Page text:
Florida Water Sports
Thanks to Florida's climate, you can take part in many waters
ports and outdoor activities all year round, make the state a
top destination for all sports enthusiasts, from golfers and
tennis players to canoeists and deep sea divers; some people
even base their entire vacation around the sports opportunities
available. Water sports of all kinds are well represented, with
wonderful beaches on both the Atlantic and Gulf coasts.
Florida offers some great venues for water skiing, personal
watercraft, wake boarding and more! Most of these activities are
offered at Florida's resorts; water skiing can also be enjoyed
on freshwater lakes and inland waterways.
A growing Florida water sport is windsurfing (or sailboarding). Almost
anyone can learn this sport with proper lessons from a qualified
instructor with the appropriate beginner's equipment. And, like
everything else we do on and in the water, precautions must be taken to
Windsurfers should dress appropriately:
- Wear a personal flotation device (PFD), even if it is not required.
- Consider a wetsuit to avoid hypothermia if water or air temperatures
are below 65 degrees Fahrenheit.
- Tell someone where you are going and when you expect to return. Give
him or her instructions on what to do or who to call in case you are
Windsurfers should not become over fatigued:
- Take breaks often, and limit sessions to about an hour.
- If feeling week, furl the sail; place it on the board; lay
stomach-down on the board and hand paddle or stroke to shore.
- Be aware of hazards; even those that exist during excellent weather
conditions. The glaring sun of a bright day can limit vision and cause
eye strain. Remember your sail can block your view of approaching boats.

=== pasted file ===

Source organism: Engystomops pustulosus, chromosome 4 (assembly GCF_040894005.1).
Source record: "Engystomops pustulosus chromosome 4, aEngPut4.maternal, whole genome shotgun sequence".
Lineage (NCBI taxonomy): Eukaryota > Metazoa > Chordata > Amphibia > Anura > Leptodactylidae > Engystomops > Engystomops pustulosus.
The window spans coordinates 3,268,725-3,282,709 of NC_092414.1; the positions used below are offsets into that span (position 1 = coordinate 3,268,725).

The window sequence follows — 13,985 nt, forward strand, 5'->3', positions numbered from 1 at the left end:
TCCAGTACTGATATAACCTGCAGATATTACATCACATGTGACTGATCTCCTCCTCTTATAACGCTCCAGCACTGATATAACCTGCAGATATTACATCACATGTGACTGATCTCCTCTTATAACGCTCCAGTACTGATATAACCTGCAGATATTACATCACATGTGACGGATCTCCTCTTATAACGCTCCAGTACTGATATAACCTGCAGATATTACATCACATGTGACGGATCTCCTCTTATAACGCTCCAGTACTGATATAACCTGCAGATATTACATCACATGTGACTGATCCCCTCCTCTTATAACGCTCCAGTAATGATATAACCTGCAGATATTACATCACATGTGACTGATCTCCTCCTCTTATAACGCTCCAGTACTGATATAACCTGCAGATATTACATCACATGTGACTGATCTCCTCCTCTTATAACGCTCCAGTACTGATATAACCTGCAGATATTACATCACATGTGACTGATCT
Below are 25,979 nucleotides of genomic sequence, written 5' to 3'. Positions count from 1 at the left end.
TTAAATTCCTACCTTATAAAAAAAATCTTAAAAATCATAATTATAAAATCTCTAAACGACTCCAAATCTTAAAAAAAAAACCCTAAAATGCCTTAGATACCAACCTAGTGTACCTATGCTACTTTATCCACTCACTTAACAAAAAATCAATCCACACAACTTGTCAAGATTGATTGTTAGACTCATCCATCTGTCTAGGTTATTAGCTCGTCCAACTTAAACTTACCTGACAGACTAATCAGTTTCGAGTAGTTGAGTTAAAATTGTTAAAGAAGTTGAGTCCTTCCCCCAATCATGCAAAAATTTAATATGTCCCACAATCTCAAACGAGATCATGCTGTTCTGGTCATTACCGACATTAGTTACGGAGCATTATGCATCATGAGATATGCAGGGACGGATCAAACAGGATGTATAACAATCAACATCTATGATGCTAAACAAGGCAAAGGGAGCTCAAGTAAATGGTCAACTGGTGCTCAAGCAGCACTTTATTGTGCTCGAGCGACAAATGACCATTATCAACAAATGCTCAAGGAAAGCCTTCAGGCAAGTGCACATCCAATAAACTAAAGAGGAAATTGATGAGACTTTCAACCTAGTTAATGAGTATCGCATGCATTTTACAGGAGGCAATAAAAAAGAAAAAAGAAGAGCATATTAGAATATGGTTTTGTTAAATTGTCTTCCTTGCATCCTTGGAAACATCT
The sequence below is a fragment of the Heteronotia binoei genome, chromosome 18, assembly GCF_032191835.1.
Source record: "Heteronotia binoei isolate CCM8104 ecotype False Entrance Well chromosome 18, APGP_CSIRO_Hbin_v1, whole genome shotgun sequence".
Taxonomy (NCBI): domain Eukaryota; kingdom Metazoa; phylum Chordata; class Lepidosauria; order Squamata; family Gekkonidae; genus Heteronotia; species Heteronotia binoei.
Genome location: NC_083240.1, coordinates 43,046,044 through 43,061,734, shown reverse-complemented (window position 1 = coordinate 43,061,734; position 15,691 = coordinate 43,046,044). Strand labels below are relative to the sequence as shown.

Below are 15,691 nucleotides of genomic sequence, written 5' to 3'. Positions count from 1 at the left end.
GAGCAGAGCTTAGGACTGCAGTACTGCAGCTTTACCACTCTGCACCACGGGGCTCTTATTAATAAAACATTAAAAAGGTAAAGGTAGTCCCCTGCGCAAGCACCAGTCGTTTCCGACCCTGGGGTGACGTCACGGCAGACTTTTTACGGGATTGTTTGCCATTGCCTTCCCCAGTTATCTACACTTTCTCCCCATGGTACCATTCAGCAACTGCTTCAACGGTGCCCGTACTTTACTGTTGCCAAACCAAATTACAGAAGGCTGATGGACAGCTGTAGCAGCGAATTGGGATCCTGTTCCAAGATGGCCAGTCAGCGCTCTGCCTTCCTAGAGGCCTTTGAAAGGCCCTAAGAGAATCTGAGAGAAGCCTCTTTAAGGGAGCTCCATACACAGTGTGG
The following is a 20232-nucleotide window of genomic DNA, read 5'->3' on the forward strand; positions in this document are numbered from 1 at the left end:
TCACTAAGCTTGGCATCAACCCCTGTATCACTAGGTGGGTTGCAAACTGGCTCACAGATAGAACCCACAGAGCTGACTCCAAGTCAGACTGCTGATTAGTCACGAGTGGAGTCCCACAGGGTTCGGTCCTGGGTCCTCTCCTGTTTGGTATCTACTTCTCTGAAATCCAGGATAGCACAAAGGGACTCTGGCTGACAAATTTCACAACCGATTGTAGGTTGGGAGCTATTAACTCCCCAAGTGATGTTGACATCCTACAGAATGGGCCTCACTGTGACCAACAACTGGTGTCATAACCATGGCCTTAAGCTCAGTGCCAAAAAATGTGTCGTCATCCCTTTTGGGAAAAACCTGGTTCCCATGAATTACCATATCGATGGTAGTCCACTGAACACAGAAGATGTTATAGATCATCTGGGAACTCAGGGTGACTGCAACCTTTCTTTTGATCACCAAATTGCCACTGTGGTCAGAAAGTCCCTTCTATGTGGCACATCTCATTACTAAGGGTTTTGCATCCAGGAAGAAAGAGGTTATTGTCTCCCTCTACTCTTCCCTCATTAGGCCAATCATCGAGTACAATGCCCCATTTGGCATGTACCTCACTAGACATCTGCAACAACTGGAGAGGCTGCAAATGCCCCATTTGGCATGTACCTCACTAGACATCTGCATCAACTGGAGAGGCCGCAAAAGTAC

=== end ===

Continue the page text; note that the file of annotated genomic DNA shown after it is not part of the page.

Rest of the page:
Always be on the lookout for boats, avoiding them and their wakes. If
operating in open water, be careful not to stray too far from shore.
When windsurfing or paddling, consider both the water and the air
temperature when deciding to wear a wetsuit or other cold water
Florida Kitesurfing Association
P. O. Box 4471
Fax: (561) 737-9975
- Wear a Lifejacket
Always wear a
personal flotation device (PFD) when you are in the water.
Equipment & Clothing" for where to buy.
Use a Spotter
In addition to the driver of
the boat, a second person, known as a "spotter" should always be
onboard to inform the driver of your position and keep an eye
out for other boaters.
Put your best foot forward
Before you go out
on the water for the first time, one of the most basic
wakeboarding tips to remember is to decide which foot you want
to face forward. The foot you choose should be the foot you
always intuitively place forward, whether it’s because you’re
about to kick a ball or you’re regaining your balance.
Use a beginner wakeboarding stance
beginner wakeboarding stance will make the board easier to
control and navigate. The easiest stance for beginner
wakeboarding is to place the back binding far back towards the
end of the board and align it at zero degrees, so that the
rider’s weight is able to press directly on top of the rear
fin. The front binding should be at about a 15-27 degree angle,
slightly pointed towards the front of the wakeboard.
Use a shorter rope
Another helpful beginner
wakeboarding tip is to use a shorter rope that makes it easier
for beginners to get up and out of the water. Our recommended
length is somewhere between 30 and 50 feet.
Stay close to the board at first
arms and knees tucked in and stay crouched down until you are
fully out of the water. Then, try standing slowly and
deliberately so that balance and weight distribution are evenly
Distribute your weight correctly
to get up and out of the water, most of your weight needs to on
your front foot (about 60%). However, once you are in a standing
position, remember to shift the weight back.
Keep the tow handle low
Beginners will find
it easier to stay up if the rope handle is held in a lowered
position that is parallel to the water (instead of
perpendicular, as is common with waterskiing).
Use the correct boat speed
Be sure to remind
your driver that wakeboarding requires less boat speed than
waterskiing or other water sports. The maximum recommended speed
should be around 14-19mph.
Take your time
Our most important
wakeboarding tip is to take your time, stay relaxed, and
remember that practice makes perfect! Don’t become frustrated if
it takes several tries or more to get up your first time.
Mistakes and spills are a normal part of the learning process.